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Macleans

Camille Laurin (Obituary)

Camille Laurin once likened Bill 101, Quebec's landmark French language charter that he ushered into law, to shock therapy. It was a fitting analogy for Laurin, 76, a psychiatrist-turned-politician who died of cancer last week in Montreal.

Macleans

Faulder Executed in Texas

Even when all his appeals had at long last run out and the life remaining to him was measured in just minutes, Stanley Faulder had little to say for himself. For 22 years, while he sat on death row in Huntsville, Tex.

Macleans

Diana's Legacy

He has her look, the one that gave her so vulnerable an air, that slow, shy upturned glance from a downturned head. He has her eyes, too, blue as an English summer sky. The blond hair is the same, as is the quiet smile, the fluid walk, the long, lean figure.

Macleans

Bernard Lord (Profile)

So why do people keep misjudging those choirboy looks? The fluently bilingual lawyer was a dark horse to become leader of the hapless New Brunswick Tory party after Bernard Valcourt was driven out during a fractious leadership review in 1997 - but won on the second ballot.

Macleans

Mike Bullard (Profile)

Outside John Brunton's office in the old Masonic Temple, workers are ripping out the guts of the historic downtown Toronto edifice, putting in lights and drop ceilings, toilets and showers and walls, transforming the storied concert venue into a state-of-the-art TV studio.

Macleans

Drabinsky-Livent Suits

Theatre impresario Garth Drabinsky hailed the April, 1998 arrival of a team of executives led by superagent Michael Ovitz as a blessing. Sure, it meant that Drabinsky and his longtime partner Myron Gottlieb would have to relinquish control of Livent Inc., their Toronto-based live theatre company.

Macleans

Betty Goodwin (Profile)

Betty Goodwin draws on the skin of things. She makes art with flattened shrouds of disembodied clothes, old vests pressed into paper like dried flowers. She stitches scars onto a black tarpaulin that hangs folded, with ropes dangling, like a stage curtain.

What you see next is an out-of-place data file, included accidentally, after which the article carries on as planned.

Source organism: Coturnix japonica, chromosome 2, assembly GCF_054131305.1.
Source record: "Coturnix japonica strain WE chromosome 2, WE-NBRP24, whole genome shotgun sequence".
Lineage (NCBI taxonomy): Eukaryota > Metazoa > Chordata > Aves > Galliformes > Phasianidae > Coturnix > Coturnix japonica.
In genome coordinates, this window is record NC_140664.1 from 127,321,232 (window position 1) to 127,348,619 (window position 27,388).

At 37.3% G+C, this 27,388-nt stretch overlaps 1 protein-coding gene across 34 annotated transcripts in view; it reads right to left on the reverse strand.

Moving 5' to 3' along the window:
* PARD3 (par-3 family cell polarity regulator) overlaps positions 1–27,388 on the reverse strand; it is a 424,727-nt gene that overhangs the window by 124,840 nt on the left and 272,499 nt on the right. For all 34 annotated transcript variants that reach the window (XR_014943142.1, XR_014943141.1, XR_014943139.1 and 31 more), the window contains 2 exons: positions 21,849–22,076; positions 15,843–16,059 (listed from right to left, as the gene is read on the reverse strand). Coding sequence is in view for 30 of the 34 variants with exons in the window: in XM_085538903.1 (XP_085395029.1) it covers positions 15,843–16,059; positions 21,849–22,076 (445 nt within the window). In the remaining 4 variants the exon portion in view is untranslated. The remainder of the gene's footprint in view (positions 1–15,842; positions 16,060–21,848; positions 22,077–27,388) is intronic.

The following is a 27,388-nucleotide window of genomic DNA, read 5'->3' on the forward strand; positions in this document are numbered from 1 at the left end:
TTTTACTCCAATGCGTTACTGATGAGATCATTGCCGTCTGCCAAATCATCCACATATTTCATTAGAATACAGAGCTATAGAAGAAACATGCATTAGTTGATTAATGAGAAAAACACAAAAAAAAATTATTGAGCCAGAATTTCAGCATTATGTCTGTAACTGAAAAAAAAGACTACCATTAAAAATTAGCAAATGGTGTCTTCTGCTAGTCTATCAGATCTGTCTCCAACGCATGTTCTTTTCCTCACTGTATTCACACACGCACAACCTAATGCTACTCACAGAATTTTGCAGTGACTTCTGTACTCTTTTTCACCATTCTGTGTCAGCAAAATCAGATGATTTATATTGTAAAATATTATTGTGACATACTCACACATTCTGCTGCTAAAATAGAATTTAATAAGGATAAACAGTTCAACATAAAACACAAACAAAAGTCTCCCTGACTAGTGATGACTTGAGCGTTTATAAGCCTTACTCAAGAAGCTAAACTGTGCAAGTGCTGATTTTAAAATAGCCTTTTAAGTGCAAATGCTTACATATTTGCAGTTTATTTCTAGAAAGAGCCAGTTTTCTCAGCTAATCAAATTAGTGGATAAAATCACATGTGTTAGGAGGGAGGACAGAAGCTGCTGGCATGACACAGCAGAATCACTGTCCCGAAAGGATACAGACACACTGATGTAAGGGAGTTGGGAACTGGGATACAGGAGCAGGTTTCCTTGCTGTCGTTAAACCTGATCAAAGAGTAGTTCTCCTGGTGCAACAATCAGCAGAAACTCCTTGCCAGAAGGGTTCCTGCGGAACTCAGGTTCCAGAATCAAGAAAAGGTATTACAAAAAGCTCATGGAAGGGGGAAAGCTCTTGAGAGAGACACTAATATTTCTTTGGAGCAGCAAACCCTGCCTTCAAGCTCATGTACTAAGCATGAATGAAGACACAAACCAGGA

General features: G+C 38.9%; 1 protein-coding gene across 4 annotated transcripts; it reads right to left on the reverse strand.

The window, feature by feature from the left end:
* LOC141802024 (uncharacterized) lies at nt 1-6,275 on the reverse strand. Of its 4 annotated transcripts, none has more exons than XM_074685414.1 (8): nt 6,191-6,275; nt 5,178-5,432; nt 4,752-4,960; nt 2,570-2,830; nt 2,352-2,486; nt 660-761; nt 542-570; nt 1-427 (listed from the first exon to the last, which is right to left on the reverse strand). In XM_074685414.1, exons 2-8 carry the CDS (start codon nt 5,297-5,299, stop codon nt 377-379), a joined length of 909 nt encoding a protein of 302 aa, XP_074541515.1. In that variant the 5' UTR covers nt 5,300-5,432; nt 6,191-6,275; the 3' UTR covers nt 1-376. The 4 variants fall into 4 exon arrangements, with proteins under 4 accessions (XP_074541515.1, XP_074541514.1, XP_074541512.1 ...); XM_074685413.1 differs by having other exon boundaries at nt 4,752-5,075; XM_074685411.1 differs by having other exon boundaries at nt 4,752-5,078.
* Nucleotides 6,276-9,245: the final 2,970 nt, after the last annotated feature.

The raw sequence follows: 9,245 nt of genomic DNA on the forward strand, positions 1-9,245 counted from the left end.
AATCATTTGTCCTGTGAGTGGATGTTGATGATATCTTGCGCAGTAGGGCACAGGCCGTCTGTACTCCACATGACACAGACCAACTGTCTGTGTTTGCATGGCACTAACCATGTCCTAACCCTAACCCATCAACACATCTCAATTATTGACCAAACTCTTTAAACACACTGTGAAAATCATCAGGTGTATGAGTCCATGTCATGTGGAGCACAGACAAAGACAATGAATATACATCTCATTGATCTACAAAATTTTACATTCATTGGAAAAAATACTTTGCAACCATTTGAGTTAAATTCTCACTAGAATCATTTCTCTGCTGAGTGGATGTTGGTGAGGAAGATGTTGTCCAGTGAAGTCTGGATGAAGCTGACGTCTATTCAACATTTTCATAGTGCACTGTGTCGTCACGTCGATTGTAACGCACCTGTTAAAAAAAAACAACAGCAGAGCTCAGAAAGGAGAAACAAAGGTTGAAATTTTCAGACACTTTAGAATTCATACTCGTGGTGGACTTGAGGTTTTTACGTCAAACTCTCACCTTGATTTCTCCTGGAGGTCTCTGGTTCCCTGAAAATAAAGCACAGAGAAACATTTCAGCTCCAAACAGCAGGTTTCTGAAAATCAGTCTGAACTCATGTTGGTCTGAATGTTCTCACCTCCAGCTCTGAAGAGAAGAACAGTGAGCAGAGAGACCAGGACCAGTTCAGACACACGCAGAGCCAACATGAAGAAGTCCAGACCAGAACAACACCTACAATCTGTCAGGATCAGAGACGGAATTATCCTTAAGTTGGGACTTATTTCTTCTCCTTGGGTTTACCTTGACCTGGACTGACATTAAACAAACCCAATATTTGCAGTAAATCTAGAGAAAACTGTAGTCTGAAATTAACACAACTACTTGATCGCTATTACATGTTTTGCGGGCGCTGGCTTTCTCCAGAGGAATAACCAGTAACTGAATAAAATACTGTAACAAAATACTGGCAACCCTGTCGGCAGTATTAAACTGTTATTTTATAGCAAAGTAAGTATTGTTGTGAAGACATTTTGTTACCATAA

Macleans

Chretien's Year-end Interview 97

On a balmy late-December afternoon, Prime Minister Jean Chrétien was in conversation with Maclean’s at his official residence when the telephone rang for the second time. Gesturing to an aide to silence the call, Chrétien said: "Push 'Do Not Disturb.' " The aide hit the button, exclaiming: "Ah, DND.

Article

The Bells

The Bells (The Five Bells 1965-70). Montreal-based pop group active predominantly 1965-73.

Article

Valerie Tryon

Valerie Tryon. Pianist, teacher, b Portsmouth, England, 5 Sep 1934, naturalized Canadian 1986; ARCM 1948, LRAM 1948, FRAM 1984, hon LWCM (Conservatory Canada) 1991, hon D LITT (McMaster) 2000.

Macleans

Newman Loses Co-hosting Job

As the clock wound down on a Good Morning America broadcast last week, co-host Kevin Newman was promoting highlights for the ABC network show the next day. One was an interview with a former host of the program who now anchors occasional specials for ABC.

Macleans

Reinhart Released by Rebels

Norbert Reinhart’s family was praying desperately for his release when his daughter Molly stood on a wooden pew in Our Lady of Lourdes Church in downtown Toronto. "I’m going to the mountain," said the blond two-year-old, pointing towards the dome towering above her, "to bring my daddy home.

Macleans

Drabinsky Charged

Garth Drabinsky tucked his head down and drove forward into the crush of microphone-waving reporters at a Toronto hotel. When he finally reached the podium, he bit his lower lip and then launched into a dramatic rebuke of a series of U.S.

Macleans

Yashin Cancels $1 Million NAC Gift

Hockey fans have long since become accustomed to the mercenary nature of modern professional sports: players whose seven-figure salaries are not enough to anchor them to a team or a town, and even teams themselves that abandon those towns for newer arenas and sweet tax concessions elsewhere.

Macleans

Ted Byfield (Profile)

In his heyday as founder and editor-in-chief of the feisty, ultra-conservative Alberta Report newsmagazine, Ted Byfield was famous for his newsroom rants and rages. As deadlines approached, he would pace the floor, railing at editors to get their copy in on time.

Macleans

Gretzky Retires

Hollywood will no doubt make a movie about Wayne Gretzky some day, and it will have to include the scene where he plays his last game in Canada, in Ottawa against the Senators.